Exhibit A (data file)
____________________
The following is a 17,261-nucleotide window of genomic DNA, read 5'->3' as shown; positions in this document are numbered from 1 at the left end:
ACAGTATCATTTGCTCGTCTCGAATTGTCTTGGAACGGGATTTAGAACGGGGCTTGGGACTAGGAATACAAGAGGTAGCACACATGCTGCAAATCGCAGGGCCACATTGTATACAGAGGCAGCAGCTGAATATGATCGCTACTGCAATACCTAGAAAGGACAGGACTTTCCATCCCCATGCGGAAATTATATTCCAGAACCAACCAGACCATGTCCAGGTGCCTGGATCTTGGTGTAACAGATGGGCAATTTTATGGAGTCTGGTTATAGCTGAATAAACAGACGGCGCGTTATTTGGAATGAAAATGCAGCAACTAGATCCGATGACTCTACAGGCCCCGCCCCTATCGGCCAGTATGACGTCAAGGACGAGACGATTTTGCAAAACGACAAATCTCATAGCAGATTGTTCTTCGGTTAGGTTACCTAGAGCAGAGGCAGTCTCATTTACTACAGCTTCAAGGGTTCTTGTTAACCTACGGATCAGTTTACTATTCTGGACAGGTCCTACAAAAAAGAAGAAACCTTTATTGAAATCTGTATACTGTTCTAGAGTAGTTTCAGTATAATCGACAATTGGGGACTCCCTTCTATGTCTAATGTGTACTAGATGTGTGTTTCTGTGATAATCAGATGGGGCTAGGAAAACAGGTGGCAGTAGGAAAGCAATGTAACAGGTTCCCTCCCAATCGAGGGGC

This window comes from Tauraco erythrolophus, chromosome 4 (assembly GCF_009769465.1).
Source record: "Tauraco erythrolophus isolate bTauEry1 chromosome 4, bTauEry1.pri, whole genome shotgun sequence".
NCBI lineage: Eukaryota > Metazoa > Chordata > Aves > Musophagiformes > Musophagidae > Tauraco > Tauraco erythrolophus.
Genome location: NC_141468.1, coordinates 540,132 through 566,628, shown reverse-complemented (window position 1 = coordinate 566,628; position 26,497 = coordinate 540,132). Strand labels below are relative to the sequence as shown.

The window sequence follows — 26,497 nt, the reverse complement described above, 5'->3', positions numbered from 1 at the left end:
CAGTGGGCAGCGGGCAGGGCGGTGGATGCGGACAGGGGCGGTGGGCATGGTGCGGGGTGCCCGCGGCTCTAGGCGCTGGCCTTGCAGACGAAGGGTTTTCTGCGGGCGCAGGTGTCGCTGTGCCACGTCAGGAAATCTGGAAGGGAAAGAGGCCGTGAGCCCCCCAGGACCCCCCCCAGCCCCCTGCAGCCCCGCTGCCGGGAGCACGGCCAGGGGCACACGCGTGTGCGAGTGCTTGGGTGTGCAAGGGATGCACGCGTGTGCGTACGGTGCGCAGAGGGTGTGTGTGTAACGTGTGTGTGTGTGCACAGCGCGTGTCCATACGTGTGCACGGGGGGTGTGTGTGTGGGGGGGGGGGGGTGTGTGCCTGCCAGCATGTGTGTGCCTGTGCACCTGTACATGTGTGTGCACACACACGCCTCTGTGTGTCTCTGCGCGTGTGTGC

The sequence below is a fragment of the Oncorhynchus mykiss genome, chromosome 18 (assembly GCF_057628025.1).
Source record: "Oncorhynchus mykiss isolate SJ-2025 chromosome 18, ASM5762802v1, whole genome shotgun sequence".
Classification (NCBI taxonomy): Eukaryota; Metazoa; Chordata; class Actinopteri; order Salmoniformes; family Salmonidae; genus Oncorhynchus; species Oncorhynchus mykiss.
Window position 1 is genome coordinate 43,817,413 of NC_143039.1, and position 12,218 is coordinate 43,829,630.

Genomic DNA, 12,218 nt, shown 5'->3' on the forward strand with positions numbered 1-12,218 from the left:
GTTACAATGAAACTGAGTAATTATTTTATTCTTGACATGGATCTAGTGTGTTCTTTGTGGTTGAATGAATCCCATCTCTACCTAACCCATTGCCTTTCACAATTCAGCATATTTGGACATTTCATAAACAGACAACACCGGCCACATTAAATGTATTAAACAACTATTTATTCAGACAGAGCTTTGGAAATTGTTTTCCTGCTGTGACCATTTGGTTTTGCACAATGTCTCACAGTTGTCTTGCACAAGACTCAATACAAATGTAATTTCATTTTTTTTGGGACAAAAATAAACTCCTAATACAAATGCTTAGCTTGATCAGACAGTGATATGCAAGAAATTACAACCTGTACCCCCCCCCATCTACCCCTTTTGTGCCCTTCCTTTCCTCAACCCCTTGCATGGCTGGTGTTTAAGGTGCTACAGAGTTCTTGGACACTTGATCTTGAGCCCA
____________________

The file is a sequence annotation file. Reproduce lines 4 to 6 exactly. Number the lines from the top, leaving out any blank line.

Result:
Source record: "Tauraco erythrolophus isolate bTauEry1 chromosome 4, bTauEry1.pri, whole genome shotgun sequence".
NCBI lineage: Eukaryota > Metazoa > Chordata > Aves > Musophagiformes > Musophagidae > Tauraco > Tauraco erythrolophus.
Genome location: NC_141468.1, coordinates 540,132 through 566,628, shown reverse-complemented (window position 1 = coordinate 566,628; position 26,497 = coordinate 540,132). Strand labels below are relative to the sequence as shown.